A Novel Pathogenic Pathway for Diabetic Keratopathy

Project Details


Diabetes Mellitus (DM) is a major public health problem and one of the most prevalent chronic diseases worldwide. DM ocular complications, diabetic retinopathy and diabetic keratopathy, are eminent risk factors for visual deterioration in DM patients. Diabetic keratopathy is characterized by epithelial lesion, reduction of epithelium thickness, oxidative stress, inflammation, decreased corneal nerve densities and declined corneal sensitivities. The pathogenic mechanism for diabetic keratopathy is not fully understood, which represents a major knowledge gap. Peroxisome Proliferator-Activated Receptor-α (PPARα) is a ligand-activated transcription factor and a key regulator of lipid metabolism. Two large and prospective clinical studies reported independently that the PPARα agonist fenofibrate has robust therapeutic effects on diabetic retinopathy. However, the implication of PPARα in diabetic keratopathy remains to be investigated. Our studies in the past grant period have demonstrated that: 1) PPARα levels are decreased in the corneas of diabetic human donors and of a diabetic animal model. 2) Fenofibrate alleviates corneal nerve degeneration and decline of corneal sensitivity in diabetes. 3) PPARα ablation alone induces corneal nerve degeneration. 4) Primary stromal cells from diabetic human donors showed decreased neurotrophic secretion. 5) PPARα KO reduces production of neurotrophic factors in the cornea. To investigate the molecular basis for these PPARα functions, our preliminary studies found that fenofibrate prevents corneal mitochondrial dysfunction in a diabetic model, while PPARα KO decreases mitochondrial function and contents in the cornea. This project will address a hypothesis that the protective effect of PPARα against diabetes-induced corneal keratopathy and nerve degeneration is through normalization of metabolic dysfunction in corneal cells and improving the neurotrophic microenvironment in the cornea. We will investigate if activation or overexpression of PPARα will alleviate keratopathy and metabolic deficiency in the diabetic cornea, while PPARα ablation in the cornea will exacerbate corneal nerve degeneration and keratopathy in diabetes. We will also investigate the molecular mechanisms for the corneal epithelium/stroma-nerve interactions, using established 3D in vitro and in vivo models. We will also determine if PPARα promotes innervation via upregulation of neurotrophic factors in extracellular vesicles (EVs). In primary human epithelial and stromal cells, we will determine if PPARα prevents metabolic deficiencies induced by diabetic stressors. We will also investigate the role of PPARα in the modulation of autophagy/mitophagy and cGAS-STING signaling in the corneal epithelium/stroma. The proposed studies will identify a novel function of PPARα in the regulation corneal metabolism and a new pathogenic mechanism for diabetic keratopathy. The hypotheses to be addressed here challenges the prevailing paradigm of diabetic keratopathy, and the findings from this project will have the potential to reframe the future treatment modalities. Thus, this project has high translational potential and may lead to a new therapeutic strategy for diabetic keratopathy.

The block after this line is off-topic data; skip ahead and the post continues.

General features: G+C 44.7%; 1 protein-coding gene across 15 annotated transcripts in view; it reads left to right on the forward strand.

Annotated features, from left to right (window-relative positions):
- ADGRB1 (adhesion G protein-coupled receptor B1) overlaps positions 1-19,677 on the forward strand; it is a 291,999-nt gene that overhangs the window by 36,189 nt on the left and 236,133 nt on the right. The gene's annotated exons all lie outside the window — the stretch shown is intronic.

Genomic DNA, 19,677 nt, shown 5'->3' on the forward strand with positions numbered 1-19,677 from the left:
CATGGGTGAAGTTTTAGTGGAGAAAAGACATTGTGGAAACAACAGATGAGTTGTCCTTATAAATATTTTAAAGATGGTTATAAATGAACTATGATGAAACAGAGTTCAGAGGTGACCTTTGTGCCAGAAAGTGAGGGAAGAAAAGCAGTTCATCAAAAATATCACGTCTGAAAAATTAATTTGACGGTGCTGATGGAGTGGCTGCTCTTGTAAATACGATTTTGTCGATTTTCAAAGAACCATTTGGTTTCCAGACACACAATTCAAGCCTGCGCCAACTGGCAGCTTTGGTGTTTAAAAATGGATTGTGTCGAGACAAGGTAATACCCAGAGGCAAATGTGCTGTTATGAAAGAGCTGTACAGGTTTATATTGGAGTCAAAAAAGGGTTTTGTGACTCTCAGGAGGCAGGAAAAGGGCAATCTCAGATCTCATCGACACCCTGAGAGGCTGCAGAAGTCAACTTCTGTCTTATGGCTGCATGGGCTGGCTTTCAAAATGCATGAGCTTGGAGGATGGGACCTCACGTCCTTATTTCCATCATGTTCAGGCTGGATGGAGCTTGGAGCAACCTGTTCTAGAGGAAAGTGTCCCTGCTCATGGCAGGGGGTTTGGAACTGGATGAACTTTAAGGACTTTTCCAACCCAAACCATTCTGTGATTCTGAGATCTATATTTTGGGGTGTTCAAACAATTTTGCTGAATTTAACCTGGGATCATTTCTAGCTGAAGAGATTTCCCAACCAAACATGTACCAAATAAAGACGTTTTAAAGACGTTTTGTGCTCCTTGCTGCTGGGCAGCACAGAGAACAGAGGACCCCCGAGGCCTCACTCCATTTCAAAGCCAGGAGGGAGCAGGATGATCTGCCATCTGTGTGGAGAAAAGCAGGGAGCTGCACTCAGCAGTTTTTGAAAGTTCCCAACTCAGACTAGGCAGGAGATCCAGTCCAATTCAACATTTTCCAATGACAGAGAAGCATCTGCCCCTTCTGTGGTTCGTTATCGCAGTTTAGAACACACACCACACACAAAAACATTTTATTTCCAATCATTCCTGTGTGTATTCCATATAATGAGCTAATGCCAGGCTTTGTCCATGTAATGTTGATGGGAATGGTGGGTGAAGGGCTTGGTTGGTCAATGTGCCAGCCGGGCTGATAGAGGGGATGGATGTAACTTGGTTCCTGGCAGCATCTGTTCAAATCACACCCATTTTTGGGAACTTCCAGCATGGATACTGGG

Effective start/end date1/09/1831/12/23


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